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What is a Strength and Conditioning Specialist?

According to the National Strength and Conditioning Association(NSCA):

Certified Strength and Conditioning Specialists® (CSCS®) are professionals who apply scientific knowledge to train athletes for the primary goal of improving athletic performance. They conduct sport-specific testing sessions, design and implement safe and effective strength training and conditioning programs and provide guidance regarding nutrition and injury prevention. Recognizing that their area of expertise is separate and distinct, CSCSs consult with and refer athletes to other professionals when appropriate.

When looking for areas to improve my practice, I saw this as an opportunity to better understand training for peak athletic performance. Everyone wants to climb harder, run faster, jump higher, but the means to achieve these goals is often muddied by all the training advice on the internet, some of which is excellent while other is questionable at best.

Any of these sound familiar?

  • "Follow this 1 tip to _________ better"

  • [insert pro athlete's name] weekly training routine

  • "This supplement is the key to gainzzzzzz"

Training, like rehab, should be individualized. It should take into account your performance goals, injury history, training age, and availability for training. It should utilize evidence-based testing to assess needs and measure progress.

While preparing for my CSCS certification exam, I learned more about key principles that I am now incorporating intentionally into my practice as clients transition from injury recovery and back to sport performance.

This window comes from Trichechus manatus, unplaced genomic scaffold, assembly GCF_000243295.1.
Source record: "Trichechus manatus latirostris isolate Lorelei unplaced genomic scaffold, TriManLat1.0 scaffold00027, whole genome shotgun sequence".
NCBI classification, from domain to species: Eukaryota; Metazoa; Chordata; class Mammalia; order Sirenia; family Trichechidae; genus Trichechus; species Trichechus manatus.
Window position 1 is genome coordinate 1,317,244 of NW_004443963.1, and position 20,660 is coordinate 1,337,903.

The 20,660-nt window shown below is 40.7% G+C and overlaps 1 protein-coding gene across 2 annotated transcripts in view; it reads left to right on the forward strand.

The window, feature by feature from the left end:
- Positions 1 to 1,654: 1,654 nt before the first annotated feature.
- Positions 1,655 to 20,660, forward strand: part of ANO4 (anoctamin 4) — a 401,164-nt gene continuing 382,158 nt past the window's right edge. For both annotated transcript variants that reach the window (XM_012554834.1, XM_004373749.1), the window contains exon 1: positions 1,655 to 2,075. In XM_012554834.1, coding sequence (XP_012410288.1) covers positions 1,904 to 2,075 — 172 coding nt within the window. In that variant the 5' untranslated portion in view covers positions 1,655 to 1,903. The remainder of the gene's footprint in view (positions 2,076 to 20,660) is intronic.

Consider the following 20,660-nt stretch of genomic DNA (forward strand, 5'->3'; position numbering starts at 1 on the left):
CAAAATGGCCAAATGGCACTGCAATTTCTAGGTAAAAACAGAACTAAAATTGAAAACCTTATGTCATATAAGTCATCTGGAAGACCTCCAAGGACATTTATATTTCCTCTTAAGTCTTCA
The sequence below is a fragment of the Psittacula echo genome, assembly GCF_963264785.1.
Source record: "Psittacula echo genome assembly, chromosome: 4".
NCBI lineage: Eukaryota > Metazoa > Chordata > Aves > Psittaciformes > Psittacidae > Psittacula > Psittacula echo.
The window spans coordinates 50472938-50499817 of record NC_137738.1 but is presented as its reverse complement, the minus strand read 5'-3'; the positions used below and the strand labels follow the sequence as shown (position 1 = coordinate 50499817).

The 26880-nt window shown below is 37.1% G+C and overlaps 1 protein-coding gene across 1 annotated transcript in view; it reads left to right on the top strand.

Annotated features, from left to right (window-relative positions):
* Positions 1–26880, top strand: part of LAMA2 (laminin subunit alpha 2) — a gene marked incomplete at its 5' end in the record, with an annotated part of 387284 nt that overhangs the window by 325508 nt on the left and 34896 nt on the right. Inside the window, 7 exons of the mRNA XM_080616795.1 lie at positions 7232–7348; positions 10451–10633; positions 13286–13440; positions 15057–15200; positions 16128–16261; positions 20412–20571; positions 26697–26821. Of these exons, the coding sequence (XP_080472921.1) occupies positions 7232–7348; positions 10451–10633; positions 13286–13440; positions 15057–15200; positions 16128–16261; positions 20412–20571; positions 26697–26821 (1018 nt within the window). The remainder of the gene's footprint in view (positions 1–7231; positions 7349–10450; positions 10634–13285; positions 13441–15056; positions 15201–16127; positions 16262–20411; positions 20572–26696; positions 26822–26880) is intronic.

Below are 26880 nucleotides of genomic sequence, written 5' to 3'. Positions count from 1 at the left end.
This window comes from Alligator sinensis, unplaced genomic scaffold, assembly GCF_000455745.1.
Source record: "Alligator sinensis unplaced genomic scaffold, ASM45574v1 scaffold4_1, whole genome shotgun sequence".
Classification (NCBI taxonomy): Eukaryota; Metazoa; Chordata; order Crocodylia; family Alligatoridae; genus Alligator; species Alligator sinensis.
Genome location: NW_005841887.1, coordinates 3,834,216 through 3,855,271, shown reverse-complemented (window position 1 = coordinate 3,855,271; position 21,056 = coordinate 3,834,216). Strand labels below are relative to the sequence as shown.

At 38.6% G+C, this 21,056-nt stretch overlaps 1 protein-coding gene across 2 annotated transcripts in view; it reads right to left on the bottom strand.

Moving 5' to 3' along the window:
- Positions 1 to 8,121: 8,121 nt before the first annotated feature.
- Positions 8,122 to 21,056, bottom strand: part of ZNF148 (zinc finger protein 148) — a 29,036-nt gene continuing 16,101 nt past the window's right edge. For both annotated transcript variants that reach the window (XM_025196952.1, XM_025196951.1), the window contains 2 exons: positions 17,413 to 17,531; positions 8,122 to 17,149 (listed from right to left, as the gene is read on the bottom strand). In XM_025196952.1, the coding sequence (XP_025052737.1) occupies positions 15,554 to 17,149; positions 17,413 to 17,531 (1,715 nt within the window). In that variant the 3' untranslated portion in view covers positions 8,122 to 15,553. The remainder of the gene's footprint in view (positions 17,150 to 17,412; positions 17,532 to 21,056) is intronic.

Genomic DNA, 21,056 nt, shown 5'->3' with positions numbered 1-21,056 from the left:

1. Periodization matters: Blocks of training should have a focus and specific outcome. Long term goals are achieved by successfully completing shorter training blocks to address specific performance needs.

  2. Intensity matters: 3 sets of 10 reps works well in a general sense, but there is a better recipe for increasing max strength, local muscular endurance, or peak power. Sport movements are sometimes slow and at max effort, while others require speed and agility. Training that reflects this will be more effective.

  3. Nutrition matters: Food, hydration, and supplements all contribute to sport performance. Meeting recommendations for carbohydrates, protein, and fat, will help optimize performance in endurance events and intense training sessions. With climbers and runners often seeking to be simultaneously lean and strong, better nutrition will yield better results and decrease risk of injury.

  4. Age matters: Youth aren't just smaller adults. Training "programs should be multidimensional, incorporating elements of resistance training, fundamental movement skills, speed, plyometric and agility development, and dynamic stabilization." A holistic approach should include progression appropriate to their age and skill level, as well as education about recovery strategies, nutrition, and lifelong training and athletics.


Want to learn more? Schedule a free consultation to talk about your training goals, and let's do this!

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